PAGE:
Jutoupi

From Wikipedia, the free encyclopedia
Jump to: navigation, search
Jutoupi
Chinese name 朱約信
Pinyin Zhū Yuēxìn (Mandarin)
Other name(s) Zhu Yuexin, Jutopi
Occupation Singer, Songwriter, Actor
Genre(s) Mandopop, Cantopop
Instrument(s) Guitar
Label(s) Rock Records

Jutoupi (sometimes Jutopi) is a Taiwanese pop artist who brought a new musical style to Asia in 1994.[1] Through his Funny Rap album series, Jutoupi focused on difficult topics, such as sex and political issues, through a mixture of Mandarin, Taiwanese, and English.[2] His subsequent switch to dance/aboriginal music mixes was not well received by his fan base.[2]

History[edit]

Jutoupi started his career as Zhu Yuexin.[2] Known as the "Bob Dylan of Taiwan," Jutoupi traveled around Taiwan to take part in social and political movements while accompanying himself on guitar.[2] In 1994, Jutoupi joined Rock Records,[2] a Taiwanese record label founded in 1980 by Sam and Johnny Duan. At Rock Records, Jutoupi changed his image by producing punk/rock style, fused with a range of Taiwanese and Western styles and adopting the confrontational name Jutoupi, a name that means pigheaded.[2]

Jutoupi's first record, Funny Rap I: You Sick Suck Nutz Psycho Mania Crazy taipei City (Rock Records/Mandala Works, Taiwan) (1994) was part of a set of three Funny Rap albums.[2] Jutoupi's Funny Rap focused on difficult topics, such as sex and political issues, through a mixture of Mandarin, Taiwanese, and English.[2] Funny Rap I was followed by Happy New Year (Mandala Works, Taiwan), ROC on Taiwan (Magic Stone, Taiwan), and Hexi de Yewan O A A (Rock Records/Magic Stone, Taiwan).[2] Hexi de Yewan represented a jump from rap music based on Taiwanese society to house music based on aborigines society.[2] Noted as the first mainstream album in Taiwan featuring aboriginal music, each song contains dance music mixed with music sampled from one tribe.[2] Jutoupi's subsequent switch to dance/aboriginal music mixes was not well received by his fan base.[2]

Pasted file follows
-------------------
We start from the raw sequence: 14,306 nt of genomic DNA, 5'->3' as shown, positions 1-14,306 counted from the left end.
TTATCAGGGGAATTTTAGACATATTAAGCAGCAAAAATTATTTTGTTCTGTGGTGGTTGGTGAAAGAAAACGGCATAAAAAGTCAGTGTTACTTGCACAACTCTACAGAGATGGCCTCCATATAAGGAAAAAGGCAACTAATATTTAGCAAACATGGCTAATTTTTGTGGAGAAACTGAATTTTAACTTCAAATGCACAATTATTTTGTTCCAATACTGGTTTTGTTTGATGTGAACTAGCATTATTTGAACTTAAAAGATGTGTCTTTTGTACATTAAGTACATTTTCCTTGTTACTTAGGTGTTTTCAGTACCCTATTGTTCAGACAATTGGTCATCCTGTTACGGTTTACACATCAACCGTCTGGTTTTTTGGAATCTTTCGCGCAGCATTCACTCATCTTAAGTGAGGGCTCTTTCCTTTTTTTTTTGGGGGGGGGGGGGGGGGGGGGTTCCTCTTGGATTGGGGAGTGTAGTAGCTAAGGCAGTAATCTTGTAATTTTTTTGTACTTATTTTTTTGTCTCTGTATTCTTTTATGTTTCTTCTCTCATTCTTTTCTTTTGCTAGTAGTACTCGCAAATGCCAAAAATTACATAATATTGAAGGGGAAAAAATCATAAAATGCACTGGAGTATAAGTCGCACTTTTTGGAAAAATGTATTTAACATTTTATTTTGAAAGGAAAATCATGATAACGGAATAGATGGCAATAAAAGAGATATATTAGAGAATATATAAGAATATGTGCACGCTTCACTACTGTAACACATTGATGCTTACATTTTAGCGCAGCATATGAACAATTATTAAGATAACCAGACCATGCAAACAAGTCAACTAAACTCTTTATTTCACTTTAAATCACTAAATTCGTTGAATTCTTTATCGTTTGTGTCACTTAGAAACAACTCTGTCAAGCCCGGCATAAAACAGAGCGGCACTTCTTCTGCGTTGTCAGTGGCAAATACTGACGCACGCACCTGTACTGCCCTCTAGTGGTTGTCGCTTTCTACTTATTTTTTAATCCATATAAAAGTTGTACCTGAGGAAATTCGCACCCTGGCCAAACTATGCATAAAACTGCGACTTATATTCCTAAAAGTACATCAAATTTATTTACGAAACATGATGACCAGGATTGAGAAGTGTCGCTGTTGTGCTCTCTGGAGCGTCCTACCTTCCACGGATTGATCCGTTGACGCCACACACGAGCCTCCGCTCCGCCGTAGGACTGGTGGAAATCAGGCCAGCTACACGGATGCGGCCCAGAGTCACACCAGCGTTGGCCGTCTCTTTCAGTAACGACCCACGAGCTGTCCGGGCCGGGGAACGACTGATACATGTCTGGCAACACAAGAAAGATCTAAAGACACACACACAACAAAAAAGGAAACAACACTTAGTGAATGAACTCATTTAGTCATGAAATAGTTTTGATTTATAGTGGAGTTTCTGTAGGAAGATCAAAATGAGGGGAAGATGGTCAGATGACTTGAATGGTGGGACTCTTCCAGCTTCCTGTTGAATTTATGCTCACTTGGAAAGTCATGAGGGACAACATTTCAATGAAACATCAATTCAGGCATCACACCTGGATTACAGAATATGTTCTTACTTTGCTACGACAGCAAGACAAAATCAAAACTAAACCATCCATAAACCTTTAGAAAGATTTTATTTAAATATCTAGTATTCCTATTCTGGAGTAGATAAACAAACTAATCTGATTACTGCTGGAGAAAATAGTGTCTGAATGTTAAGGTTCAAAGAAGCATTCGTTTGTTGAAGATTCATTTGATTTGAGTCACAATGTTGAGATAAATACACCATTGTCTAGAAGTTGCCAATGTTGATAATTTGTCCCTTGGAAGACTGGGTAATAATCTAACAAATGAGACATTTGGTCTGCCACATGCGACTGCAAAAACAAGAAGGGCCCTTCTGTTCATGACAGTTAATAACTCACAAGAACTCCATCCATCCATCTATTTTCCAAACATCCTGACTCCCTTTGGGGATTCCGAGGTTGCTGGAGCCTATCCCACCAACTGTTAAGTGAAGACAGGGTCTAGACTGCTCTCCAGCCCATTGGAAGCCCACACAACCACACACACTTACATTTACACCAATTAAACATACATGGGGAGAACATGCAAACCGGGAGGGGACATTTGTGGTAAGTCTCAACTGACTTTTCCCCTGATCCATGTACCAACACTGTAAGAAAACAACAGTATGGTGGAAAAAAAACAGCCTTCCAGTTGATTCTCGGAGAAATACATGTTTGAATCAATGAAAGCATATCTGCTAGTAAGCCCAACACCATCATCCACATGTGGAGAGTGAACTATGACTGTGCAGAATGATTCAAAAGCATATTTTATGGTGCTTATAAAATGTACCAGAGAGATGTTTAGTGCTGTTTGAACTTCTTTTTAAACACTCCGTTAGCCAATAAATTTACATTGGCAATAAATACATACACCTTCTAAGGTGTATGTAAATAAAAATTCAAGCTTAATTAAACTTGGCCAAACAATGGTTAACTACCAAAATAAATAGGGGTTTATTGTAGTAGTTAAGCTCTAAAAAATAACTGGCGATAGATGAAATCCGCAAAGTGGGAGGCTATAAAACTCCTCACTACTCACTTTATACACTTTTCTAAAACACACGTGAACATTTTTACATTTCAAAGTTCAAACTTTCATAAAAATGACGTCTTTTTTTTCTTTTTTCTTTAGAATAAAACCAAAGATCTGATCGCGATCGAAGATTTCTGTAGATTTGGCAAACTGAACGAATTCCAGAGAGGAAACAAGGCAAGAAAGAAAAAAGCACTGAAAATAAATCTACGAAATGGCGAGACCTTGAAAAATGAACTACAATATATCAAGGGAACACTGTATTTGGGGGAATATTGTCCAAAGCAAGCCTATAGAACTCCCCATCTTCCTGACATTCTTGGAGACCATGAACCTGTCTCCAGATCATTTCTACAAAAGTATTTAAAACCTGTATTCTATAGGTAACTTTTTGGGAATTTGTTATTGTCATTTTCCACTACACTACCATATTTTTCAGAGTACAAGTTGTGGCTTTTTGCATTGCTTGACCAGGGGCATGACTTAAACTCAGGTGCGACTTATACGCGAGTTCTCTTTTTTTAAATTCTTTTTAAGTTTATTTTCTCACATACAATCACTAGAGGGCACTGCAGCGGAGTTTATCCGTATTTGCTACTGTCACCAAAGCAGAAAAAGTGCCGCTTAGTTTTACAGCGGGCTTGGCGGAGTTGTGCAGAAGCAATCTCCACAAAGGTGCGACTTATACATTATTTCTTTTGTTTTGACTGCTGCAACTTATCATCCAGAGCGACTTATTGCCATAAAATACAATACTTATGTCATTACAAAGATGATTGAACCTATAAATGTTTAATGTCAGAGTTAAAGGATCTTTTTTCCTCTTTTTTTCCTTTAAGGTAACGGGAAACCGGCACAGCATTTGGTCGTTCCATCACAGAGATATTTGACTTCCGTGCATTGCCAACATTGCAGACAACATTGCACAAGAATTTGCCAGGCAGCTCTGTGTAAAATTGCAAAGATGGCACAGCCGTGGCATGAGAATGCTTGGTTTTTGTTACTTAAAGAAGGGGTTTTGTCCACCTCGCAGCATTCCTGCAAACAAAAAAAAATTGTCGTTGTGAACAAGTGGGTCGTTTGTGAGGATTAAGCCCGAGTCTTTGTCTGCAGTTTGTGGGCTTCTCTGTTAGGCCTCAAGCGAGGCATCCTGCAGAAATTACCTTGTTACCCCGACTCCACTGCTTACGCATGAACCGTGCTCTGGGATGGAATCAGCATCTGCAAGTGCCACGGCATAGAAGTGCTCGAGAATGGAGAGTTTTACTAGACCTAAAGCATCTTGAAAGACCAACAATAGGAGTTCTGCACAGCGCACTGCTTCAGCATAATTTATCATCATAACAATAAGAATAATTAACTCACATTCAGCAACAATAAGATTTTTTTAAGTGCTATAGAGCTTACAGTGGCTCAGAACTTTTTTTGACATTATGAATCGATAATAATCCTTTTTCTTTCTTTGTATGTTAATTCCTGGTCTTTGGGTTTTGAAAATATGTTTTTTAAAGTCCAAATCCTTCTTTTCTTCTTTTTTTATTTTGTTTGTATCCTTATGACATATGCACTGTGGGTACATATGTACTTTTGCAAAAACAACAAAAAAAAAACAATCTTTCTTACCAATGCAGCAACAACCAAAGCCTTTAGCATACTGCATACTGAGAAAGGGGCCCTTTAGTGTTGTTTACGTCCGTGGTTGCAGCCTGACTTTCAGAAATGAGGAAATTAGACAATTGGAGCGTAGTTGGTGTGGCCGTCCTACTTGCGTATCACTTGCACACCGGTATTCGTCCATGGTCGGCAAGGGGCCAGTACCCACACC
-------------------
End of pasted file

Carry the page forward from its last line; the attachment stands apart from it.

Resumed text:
References[edit]

  1. ^ Billboard (May 20, 1995) Magic Stone Music: Alternative Music Trailblazer. Page S19.
  2. ^ a b c d e f g h i j k l Broughton, Simon. (2000) The Rough Guide to World Music Taiwan Pop Music Artists Page 240. ISBN 1-85828-636-0